BROOKFIELD, N.S.—Lydia Sorflaten flips through decade-old clippings showing how she and her neighbours stopped a nearby cement plant from burning tires at a kiln 500 metres from their tranquil Nova Scotia lake.
But there’s a news report on top of the pile from earlier this month that confirms their fight isn’t over.
“It’s very discouraging,” the 72-year-old says as she sits at neighbour Ken Warren’s dining room table, stacks of studies piled high.
“The people spoke. Where’s the memory? How is this happening again?”
The provincial Environment Department recently approved a one-year pilot project that will allow Lafarge Canada Inc. to use scrap tires for fuel in its Brookfield, N.S., factory.
Just weeks earlier, the province’s waste diversion corporation, Divert NS, also confirmed it’s shifting distribution of at least 280,000 scrap tires a year from a recycler to Lafarge, a French multinational that will receive a provincial subsidy of about $1.05 per tire.
The two decisions have reignited a dormant Canadian debate over the safety of the emissions from tire burning and the wisdom of incinerating rubber for industrial fuels, rather than recycling a spent product.
The Lafarge plant is a few minutes drive from Sorflaten’s home. Inside, manager Frederic Bolduc says he expects test results will show burning tires in the kiln will produce fewer greenhouse gases and pollutants than burning coal and petroleum coke.
During a tour of the cement plant, he points to the kiln where air temperatures exceeding 2,000 C transform powdered stone into molten rock.
“From our experience, air (pollution) emissions are lower than from other fuels we’re using,” says the mechanical engineer.
However, tire burning was dealt a blow a decade ago by environmental groups arguing the opposite.
In 2008, a Lafarge proposal similar to the one for Brookfield was met with stiff opposition from the residents of Bath, Ont., including the rock band Tragically Hip and lead singer Gord Downie. Lafarge backed down after losing a legal battle.
And just last year, Ontario passed a regulation bluntly stating the province’s waste diversion program “shall not promote” tire burning.
In Nova Scotia, opposition to tire incineration led to a private member’s bill from the then-opposition Liberals that would have banned the practice in 2008. However, the legislation was never proclaimed law.
In Alberta, Manitoba, Yukon and New Brunswick, there is currently no burning of scrap tires, according to the Canadian Association of Tire Recycling Agencies.
Meanwhile, in British Columbia, tire burning has declined since 1991, from 75 per cent of the total number of scrap tires to just 13 per cent today, according to Rosemary Sutton, director of Tire Stewardship B.C.
Nova Scotia’s decision to go ahead with the latest Lafarge project has drawn a frustrated reaction from both the region’s largest environmental group and the province’s sole tire recycler, which had a contract to shred most of the approximately one million old tires available.
The firm received a subsidy of about $2 per tire, which it used along with its own money to develop a market for aggregate that can substitute for gravel in road beds and other construction.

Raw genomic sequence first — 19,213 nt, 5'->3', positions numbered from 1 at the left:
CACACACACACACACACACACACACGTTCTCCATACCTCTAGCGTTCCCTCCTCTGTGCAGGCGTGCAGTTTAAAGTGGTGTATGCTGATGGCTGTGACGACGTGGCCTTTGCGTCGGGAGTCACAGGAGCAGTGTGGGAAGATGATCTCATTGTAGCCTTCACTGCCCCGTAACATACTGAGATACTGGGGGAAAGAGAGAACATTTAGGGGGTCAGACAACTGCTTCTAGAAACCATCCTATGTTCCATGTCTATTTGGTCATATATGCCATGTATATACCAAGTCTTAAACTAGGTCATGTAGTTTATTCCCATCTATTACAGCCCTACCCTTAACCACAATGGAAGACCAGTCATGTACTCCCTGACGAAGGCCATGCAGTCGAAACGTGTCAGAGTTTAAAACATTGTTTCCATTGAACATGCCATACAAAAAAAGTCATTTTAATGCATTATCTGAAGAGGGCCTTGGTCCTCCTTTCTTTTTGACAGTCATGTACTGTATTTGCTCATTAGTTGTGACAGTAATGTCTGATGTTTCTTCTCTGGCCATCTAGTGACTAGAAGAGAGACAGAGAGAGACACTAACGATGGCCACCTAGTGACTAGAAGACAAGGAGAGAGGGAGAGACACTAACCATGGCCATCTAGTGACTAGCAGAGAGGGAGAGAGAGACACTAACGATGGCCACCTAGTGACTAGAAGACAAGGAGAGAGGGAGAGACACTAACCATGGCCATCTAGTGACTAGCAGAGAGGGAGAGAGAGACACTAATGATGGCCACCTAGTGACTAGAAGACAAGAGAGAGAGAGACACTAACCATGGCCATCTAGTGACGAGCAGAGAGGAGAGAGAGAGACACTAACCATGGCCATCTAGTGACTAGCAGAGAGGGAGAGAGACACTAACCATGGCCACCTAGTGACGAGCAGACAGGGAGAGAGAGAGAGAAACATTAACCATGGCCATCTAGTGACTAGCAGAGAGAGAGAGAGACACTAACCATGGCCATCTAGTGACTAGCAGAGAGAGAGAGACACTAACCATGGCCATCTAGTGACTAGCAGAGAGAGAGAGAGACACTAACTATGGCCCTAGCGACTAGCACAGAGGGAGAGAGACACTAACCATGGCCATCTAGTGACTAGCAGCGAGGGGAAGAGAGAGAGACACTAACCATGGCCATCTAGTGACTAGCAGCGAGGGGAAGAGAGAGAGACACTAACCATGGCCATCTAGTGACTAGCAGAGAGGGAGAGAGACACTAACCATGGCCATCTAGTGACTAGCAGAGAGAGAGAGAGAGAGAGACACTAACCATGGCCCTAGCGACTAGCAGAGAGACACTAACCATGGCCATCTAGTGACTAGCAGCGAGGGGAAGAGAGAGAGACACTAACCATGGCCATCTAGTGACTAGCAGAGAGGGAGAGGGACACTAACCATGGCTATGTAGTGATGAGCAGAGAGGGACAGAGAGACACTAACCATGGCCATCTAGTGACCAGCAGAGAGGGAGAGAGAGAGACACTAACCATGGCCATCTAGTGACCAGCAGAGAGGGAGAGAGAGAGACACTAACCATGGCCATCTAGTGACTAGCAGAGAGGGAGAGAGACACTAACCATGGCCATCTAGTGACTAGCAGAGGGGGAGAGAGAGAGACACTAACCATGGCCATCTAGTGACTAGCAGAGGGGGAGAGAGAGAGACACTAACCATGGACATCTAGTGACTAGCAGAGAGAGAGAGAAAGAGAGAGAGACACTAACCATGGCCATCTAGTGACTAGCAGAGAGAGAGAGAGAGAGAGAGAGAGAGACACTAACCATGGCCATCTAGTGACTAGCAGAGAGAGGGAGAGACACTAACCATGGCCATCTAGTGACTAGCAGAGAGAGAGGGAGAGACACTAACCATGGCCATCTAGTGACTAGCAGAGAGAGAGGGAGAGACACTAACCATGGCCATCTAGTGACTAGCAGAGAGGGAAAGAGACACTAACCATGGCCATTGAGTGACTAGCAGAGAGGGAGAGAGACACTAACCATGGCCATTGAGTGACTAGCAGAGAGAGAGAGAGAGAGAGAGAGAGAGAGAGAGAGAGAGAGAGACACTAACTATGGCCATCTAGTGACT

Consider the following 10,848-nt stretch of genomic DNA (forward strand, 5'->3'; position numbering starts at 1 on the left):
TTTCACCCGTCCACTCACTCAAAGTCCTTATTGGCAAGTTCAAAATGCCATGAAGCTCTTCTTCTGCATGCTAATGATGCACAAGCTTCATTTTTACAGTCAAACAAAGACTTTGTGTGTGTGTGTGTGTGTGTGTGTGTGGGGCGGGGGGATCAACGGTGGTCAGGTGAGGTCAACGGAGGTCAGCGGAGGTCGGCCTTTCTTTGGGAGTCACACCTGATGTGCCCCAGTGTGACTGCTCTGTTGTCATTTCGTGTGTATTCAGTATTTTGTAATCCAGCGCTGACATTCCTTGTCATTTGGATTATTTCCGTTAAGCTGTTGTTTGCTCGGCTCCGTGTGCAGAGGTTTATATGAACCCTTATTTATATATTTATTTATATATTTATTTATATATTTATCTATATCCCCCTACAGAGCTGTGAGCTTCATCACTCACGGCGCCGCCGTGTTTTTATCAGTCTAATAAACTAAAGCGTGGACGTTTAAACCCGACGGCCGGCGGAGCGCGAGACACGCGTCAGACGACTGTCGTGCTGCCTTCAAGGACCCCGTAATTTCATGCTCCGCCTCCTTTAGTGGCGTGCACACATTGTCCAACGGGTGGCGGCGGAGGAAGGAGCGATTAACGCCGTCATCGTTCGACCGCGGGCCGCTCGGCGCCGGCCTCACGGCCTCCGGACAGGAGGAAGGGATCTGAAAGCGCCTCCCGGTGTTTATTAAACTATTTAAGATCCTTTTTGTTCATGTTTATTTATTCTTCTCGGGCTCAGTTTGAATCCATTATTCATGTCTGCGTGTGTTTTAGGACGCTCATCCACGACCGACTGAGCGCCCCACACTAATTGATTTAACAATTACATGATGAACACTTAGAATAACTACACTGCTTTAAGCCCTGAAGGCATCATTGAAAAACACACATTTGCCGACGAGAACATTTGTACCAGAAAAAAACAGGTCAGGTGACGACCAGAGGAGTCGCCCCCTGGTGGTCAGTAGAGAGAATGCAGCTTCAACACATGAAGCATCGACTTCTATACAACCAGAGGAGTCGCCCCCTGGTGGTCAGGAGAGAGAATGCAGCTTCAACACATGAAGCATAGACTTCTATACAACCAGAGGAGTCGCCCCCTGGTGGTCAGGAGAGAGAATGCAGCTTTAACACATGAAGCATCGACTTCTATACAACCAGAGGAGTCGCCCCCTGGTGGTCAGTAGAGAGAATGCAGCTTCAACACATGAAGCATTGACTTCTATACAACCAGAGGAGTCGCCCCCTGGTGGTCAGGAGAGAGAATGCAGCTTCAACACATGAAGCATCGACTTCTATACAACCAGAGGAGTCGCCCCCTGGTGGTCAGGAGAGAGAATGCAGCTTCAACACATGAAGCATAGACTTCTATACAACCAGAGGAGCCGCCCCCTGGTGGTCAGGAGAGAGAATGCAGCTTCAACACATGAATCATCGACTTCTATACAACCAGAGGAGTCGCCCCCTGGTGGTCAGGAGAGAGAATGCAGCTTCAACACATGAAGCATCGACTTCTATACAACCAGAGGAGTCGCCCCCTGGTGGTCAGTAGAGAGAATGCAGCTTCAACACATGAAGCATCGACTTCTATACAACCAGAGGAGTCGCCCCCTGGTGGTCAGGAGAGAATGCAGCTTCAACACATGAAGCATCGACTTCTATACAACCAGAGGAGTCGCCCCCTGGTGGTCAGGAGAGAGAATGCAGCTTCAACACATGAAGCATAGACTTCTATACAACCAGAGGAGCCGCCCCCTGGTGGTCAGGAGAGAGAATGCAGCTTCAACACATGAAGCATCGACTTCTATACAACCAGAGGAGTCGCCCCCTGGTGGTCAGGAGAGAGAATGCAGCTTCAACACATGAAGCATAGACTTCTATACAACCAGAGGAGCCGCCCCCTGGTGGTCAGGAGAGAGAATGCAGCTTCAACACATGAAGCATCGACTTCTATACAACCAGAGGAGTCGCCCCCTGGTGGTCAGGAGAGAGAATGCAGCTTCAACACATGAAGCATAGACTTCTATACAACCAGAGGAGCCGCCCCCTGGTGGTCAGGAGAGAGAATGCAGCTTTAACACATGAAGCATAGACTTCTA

Mike Chassie, vice president of Halifax C and D Recycling, said he’s worried that Divert NS’s decision to shift to the burning option will mean he’s short on supply.
“We think recycling is the best thing for this product,” he said in an interview. “This (burning) is bad for business. It’s bad for recycling. It’s bad for the community.”
However, the CEO of non-profit Divert NS, Jeff MacCallum, says creating competition for the recycling firm will help drive down costs and help keep consumer recycling fees from increasing.
“We didn’t want all our eggs in one basket,” he said.
It’s not a perspective the citizens group agrees with.
“How do you measure expense? Is it in dollars and cents, or in the health of the environment?” says Fred Blois, a 74-year-old who has joined Sorflaten in the community effort to stop the project.
The group says cancer-causing dioxans and furans are formed from burning the chlorine in old tires. It argues that there’s no scientific consensus on safe levels of such emissions.
However, Lafarge executive Rob Cumming says independent testing has shown that dioxin and furan emissions coming out of the kiln’s stack will be below levels that may be harmful to human health.
Also, the province’s Environment Department says it will verify the testing over the next year.
Cumming said he’s hopeful that the year-long testing program, which has yet to secure a start date, will succeed in persuading the community there’s solid science behind the proposal.
Mark Parent, the former environment minister who oversaw the decision a decade ago to reject Lafarge’s first tire-burning proposal, said the Liberal government’s recent decision to go ahead is contrary to a philosophy that all political parties had once supported.
“When you burn tires, when you can be recycling them, you take a step back from that vision and move back in the past,” he said. “That’s what really bothers me.”